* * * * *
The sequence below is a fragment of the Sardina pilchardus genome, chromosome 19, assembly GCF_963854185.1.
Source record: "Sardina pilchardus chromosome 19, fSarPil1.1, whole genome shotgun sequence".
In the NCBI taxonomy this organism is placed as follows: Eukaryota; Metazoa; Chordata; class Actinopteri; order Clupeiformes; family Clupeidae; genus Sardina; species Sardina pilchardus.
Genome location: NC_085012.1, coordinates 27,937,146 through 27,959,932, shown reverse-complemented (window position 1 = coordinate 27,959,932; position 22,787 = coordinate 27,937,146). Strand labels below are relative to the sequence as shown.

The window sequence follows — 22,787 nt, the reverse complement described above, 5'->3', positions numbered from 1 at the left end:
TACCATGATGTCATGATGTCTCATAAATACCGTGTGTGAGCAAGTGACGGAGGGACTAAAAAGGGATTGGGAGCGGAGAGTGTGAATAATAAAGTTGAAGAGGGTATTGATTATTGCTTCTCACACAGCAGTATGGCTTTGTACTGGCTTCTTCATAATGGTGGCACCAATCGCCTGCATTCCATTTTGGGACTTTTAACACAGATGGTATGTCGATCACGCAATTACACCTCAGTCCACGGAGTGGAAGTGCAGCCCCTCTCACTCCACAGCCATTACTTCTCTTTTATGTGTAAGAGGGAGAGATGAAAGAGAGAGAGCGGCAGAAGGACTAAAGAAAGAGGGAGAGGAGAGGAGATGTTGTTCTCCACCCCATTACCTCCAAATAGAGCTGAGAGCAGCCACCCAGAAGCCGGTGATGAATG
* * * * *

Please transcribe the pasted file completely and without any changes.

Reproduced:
The sequence below is a fragment of the Sardina pilchardus genome, chromosome 19, assembly GCF_963854185.1.
Source record: "Sardina pilchardus chromosome 19, fSarPil1.1, whole genome shotgun sequence".
In the NCBI taxonomy this organism is placed as follows: Eukaryota; Metazoa; Chordata; class Actinopteri; order Clupeiformes; family Clupeidae; genus Sardina; species Sardina pilchardus.
Genome location: NC_085012.1, coordinates 27,937,146 through 27,959,932, shown reverse-complemented (window position 1 = coordinate 27,959,932; position 22,787 = coordinate 27,937,146). Strand labels below are relative to the sequence as shown.

The window sequence follows — 22,787 nt, the reverse complement described above, 5'->3', positions numbered from 1 at the left end:
TACCATGATGTCATGATGTCTCATAAATACCGTGTGTGAGCAAGTGACGGAGGGACTAAAAAGGGATTGGGAGCGGAGAGTGTGAATAATAAAGTTGAAGAGGGTATTGATTATTGCTTCTCACACAGCAGTATGGCTTTGTACTGGCTTCTTCATAATGGTGGCACCAATCGCCTGCATTCCATTTTGGGACTTTTAACACAGATGGTATGTCGATCACGCAATTACACCTCAGTCCACGGAGTGGAAGTGCAGCCCCTCTCACTCCACAGCCATTACTTCTCTTTTATGTGTAAGAGGGAGAGATGAAAGAGAGAGAGCGGCAGAAGGACTAAAGAAAGAGGGAGAGGAGAGGAGATGTTGTTCTCCACCCCATTACCTCCAAATAGAGCTGAGAGCAGCCACCCAGAAGCCGGTGATGAATG